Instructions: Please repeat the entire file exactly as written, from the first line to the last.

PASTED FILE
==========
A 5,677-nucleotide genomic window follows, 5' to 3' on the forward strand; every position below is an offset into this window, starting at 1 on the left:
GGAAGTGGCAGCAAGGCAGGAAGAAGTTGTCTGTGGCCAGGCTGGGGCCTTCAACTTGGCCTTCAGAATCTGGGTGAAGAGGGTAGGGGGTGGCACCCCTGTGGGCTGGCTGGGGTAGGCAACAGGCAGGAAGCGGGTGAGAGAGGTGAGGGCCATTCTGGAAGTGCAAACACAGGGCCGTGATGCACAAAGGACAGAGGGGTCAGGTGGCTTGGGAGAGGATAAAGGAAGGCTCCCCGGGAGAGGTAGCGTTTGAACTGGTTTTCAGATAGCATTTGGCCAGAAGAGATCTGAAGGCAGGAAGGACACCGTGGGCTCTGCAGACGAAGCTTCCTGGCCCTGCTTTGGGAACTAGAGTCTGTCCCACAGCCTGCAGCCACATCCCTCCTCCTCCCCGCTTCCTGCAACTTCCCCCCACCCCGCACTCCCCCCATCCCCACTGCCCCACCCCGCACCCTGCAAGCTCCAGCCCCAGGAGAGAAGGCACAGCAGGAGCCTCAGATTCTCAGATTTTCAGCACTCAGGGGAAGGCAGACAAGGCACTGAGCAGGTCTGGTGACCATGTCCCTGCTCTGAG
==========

A 5,677-nucleotide genomic window follows, 5' to 3' on the forward strand; every position below is an offset into this window, starting at 1 on the left:
GGAAGTGGCAGCAAGGCAGGAAGAAGTTGTCTGTGGCCAGGCTGGGGCCTTCAACTTGGCCTTCAGAATCTGGGTGAAGAGGGTAGGGGGTGGCACCCCTGTGGGCTGGCTGGGGTAGGCAACAGGCAGGAAGCGGGTGAGAGAGGTGAGGGCCATTCTGGAAGTGCAAACACAGGGCCGTGATGCACAAAGGACAGAGGGGTCAGGTGGCTTGGGAGAGGATAAAGGAAGGCTCCCCGGGAGAGGTAGCGTTTGAACTGGTTTTCAGATAGCATTTGGCCAGAAGAGATCTGAAGGCAGGAAGGACACCGTGGGCTCTGCAGACGAAGCTTCCTGGCCCTGCTTTGGGAACTAGAGTCTGTCCCACAGCCTGCAGCCACATCCCTCCTCCTCCCCGCTTCCTGCAACTTCCCCCCACCCCGCACTCCCCCCATCCCCACTGCCCCACCCCGCACCCTGCAAGCTCCAGCCCCAGGAGAGAAGGCACAGCAGGAGCCTCAGATTCTCAGATTTTCAGCACTCAGGGGAAGGCAGACAAGGCACTGAGCAGGTCTGGTGACCATGTCCCTGCTCTGAG